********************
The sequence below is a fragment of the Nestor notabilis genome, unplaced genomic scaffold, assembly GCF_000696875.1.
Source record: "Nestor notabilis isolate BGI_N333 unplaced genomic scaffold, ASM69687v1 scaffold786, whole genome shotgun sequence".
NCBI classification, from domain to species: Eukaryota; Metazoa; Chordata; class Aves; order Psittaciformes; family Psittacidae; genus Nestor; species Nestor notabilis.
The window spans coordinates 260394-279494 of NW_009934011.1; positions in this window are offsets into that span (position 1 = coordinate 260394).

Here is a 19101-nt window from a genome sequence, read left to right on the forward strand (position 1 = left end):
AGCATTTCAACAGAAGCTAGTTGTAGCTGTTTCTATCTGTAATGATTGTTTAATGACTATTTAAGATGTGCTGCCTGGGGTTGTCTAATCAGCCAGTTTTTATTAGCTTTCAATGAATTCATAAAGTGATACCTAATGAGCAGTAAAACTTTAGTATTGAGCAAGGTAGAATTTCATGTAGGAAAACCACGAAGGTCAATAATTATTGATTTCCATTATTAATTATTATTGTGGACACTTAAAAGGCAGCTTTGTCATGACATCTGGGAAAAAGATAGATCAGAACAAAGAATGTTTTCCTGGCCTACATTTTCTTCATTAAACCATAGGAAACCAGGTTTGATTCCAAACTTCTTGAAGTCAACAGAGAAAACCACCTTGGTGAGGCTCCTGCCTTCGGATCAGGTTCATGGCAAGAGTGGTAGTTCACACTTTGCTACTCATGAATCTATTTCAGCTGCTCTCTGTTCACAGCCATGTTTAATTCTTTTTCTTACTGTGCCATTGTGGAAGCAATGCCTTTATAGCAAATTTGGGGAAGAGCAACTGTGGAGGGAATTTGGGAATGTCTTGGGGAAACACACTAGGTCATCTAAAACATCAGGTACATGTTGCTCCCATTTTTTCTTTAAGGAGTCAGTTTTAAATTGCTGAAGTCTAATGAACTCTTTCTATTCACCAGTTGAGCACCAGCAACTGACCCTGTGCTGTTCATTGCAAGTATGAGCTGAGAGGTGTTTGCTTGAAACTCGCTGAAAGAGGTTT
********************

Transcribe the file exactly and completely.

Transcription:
The sequence below is a fragment of the Nestor notabilis genome, unplaced genomic scaffold, assembly GCF_000696875.1.
Source record: "Nestor notabilis isolate BGI_N333 unplaced genomic scaffold, ASM69687v1 scaffold786, whole genome shotgun sequence".
NCBI classification, from domain to species: Eukaryota; Metazoa; Chordata; class Aves; order Psittaciformes; family Psittacidae; genus Nestor; species Nestor notabilis.
The window spans coordinates 260394-279494 of NW_009934011.1; positions in this window are offsets into that span (position 1 = coordinate 260394).

Here is a 19101-nt window from a genome sequence, read left to right on the forward strand (position 1 = left end):
AGCATTTCAACAGAAGCTAGTTGTAGCTGTTTCTATCTGTAATGATTGTTTAATGACTATTTAAGATGTGCTGCCTGGGGTTGTCTAATCAGCCAGTTTTTATTAGCTTTCAATGAATTCATAAAGTGATACCTAATGAGCAGTAAAACTTTAGTATTGAGCAAGGTAGAATTTCATGTAGGAAAACCACGAAGGTCAATAATTATTGATTTCCATTATTAATTATTATTGTGGACACTTAAAAGGCAGCTTTGTCATGACATCTGGGAAAAAGATAGATCAGAACAAAGAATGTTTTCCTGGCCTACATTTTCTTCATTAAACCATAGGAAACCAGGTTTGATTCCAAACTTCTTGAAGTCAACAGAGAAAACCACCTTGGTGAGGCTCCTGCCTTCGGATCAGGTTCATGGCAAGAGTGGTAGTTCACACTTTGCTACTCATGAATCTATTTCAGCTGCTCTCTGTTCACAGCCATGTTTAATTCTTTTTCTTACTGTGCCATTGTGGAAGCAATGCCTTTATAGCAAATTTGGGGAAGAGCAACTGTGGAGGGAATTTGGGAATGTCTTGGGGAAACACACTAGGTCATCTAAAACATCAGGTACATGTTGCTCCCATTTTTTCTTTAAGGAGTCAGTTTTAAATTGCTGAAGTCTAATGAACTCTTTCTATTCACCAGTTGAGCACCAGCAACTGACCCTGTGCTGTTCATTGCAAGTATGAGCTGAGAGGTGTTTGCTTGAAACTCGCTGAAAGAGGTTT